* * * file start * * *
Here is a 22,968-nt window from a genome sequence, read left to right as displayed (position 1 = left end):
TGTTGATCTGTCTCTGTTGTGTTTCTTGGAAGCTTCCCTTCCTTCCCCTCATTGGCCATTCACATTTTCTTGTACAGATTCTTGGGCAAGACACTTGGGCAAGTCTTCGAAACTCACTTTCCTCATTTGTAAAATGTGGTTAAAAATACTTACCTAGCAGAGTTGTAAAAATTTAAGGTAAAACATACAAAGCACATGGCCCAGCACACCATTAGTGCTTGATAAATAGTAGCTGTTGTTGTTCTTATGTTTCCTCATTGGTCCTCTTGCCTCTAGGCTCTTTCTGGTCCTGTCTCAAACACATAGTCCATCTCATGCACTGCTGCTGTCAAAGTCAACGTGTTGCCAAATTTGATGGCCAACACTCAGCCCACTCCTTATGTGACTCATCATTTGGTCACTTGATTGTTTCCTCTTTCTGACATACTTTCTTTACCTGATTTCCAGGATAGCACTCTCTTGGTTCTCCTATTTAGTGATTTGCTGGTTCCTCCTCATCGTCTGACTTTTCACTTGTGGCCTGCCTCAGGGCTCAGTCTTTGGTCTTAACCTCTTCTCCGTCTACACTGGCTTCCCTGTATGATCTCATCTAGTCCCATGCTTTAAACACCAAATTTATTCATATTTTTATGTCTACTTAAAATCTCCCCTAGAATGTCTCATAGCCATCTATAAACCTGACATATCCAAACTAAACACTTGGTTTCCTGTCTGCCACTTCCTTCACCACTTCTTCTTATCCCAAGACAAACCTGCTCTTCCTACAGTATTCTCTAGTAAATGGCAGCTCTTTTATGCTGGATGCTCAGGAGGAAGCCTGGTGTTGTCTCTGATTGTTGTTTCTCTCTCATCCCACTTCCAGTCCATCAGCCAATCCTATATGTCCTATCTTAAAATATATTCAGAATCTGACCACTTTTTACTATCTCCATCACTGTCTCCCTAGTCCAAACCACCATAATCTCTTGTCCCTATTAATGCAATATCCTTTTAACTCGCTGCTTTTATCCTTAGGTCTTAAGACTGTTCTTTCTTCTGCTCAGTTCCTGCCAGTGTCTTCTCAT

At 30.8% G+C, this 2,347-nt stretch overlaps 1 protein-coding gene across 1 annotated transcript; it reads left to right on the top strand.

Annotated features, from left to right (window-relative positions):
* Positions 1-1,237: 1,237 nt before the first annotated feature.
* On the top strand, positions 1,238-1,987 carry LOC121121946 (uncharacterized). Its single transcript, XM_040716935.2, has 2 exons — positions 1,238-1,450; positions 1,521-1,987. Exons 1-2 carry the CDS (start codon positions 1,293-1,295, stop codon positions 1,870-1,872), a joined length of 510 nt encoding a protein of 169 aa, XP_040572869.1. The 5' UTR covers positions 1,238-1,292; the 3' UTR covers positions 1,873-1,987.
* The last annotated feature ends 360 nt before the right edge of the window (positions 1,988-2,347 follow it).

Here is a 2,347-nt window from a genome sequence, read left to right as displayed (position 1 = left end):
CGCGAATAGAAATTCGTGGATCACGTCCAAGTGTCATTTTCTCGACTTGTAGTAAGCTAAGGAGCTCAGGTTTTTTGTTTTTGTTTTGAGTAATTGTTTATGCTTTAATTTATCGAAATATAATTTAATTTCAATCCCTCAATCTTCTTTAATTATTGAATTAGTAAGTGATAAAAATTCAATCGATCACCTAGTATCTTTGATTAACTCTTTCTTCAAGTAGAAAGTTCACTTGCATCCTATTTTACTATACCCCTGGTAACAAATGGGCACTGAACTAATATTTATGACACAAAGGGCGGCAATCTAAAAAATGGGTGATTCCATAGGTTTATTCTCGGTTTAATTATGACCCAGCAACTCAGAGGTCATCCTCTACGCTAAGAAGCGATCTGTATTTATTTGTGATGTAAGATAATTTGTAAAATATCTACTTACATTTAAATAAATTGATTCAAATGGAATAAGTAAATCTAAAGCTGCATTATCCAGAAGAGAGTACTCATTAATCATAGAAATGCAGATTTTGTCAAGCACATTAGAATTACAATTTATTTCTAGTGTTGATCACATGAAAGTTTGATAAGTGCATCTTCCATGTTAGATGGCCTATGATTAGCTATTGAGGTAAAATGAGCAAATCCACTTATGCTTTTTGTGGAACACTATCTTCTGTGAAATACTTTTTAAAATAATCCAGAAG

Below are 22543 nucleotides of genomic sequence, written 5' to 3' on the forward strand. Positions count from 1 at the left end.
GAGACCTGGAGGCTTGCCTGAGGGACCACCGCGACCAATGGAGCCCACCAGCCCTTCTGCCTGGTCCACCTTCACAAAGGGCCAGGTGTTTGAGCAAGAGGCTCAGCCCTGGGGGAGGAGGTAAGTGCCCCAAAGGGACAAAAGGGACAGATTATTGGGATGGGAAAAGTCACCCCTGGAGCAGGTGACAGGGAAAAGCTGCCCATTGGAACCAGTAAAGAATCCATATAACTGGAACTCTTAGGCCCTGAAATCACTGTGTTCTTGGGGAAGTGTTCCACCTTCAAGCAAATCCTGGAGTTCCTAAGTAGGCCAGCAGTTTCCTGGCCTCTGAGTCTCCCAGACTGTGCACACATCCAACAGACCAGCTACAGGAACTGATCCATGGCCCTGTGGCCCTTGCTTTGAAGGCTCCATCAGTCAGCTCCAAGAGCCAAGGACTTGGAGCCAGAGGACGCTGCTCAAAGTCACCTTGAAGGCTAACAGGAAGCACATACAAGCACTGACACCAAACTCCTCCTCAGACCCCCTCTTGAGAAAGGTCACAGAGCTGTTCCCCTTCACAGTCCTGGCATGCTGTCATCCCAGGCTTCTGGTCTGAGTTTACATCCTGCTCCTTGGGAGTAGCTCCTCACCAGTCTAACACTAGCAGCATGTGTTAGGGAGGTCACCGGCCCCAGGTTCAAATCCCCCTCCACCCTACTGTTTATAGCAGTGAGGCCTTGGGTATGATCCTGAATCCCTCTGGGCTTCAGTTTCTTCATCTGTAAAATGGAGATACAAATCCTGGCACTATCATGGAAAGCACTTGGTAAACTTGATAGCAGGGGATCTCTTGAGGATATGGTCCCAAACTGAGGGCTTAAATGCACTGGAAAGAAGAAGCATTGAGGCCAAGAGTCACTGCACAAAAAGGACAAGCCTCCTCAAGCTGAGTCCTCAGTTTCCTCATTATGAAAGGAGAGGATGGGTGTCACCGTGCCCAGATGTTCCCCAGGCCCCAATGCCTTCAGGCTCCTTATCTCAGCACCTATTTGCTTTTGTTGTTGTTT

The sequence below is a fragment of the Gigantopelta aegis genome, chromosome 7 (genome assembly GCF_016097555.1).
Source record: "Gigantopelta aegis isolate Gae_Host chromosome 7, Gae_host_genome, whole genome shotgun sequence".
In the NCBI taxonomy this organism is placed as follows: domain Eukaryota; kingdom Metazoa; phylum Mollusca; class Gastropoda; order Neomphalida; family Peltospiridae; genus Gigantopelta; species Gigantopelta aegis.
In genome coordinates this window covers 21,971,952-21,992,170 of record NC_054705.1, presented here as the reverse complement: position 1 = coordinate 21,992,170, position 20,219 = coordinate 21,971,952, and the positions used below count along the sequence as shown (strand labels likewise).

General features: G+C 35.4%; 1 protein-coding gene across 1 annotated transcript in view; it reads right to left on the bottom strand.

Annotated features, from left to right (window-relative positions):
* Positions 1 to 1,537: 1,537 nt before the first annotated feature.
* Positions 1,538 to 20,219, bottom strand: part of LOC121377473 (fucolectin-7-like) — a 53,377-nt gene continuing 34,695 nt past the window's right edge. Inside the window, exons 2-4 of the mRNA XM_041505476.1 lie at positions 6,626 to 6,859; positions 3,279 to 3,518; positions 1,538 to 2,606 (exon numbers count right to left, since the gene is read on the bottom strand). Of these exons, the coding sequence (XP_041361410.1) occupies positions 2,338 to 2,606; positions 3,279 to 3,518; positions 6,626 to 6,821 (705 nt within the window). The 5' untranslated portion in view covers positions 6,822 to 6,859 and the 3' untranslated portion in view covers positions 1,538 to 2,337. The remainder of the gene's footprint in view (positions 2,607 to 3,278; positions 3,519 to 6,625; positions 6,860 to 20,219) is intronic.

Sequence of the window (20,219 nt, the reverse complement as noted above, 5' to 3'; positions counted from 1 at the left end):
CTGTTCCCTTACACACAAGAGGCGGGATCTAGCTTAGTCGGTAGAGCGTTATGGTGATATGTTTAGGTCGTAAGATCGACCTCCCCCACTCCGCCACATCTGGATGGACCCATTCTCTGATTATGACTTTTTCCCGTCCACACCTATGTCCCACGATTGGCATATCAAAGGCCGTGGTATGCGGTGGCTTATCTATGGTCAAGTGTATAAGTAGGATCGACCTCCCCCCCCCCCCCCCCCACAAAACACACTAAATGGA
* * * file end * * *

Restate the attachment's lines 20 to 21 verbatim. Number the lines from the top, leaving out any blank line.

Sequence of the window (20,219 nt, the reverse complement as noted above, 5' to 3'; positions counted from 1 at the left end):
CTGTTCCCTTACACACAAGAGGCGGGATCTAGCTTAGTCGGTAGAGCGTTATGGTGATATGTTTAGGTCGTAAGATCGACCTCCCCCACTCCGCCACATCTGGATGGACCCATTCTCTGATTATGACTTTTTCCCGTCCACACCTATGTCCCACGATTGGCATATCAAAGGCCGTGGTATGCGGTGGCTTATCTATGGTCAAGTGTATAAGTAGGATCGACCTCCCCCCCCCCCCCCCCCACAAAACACACTAAATGGA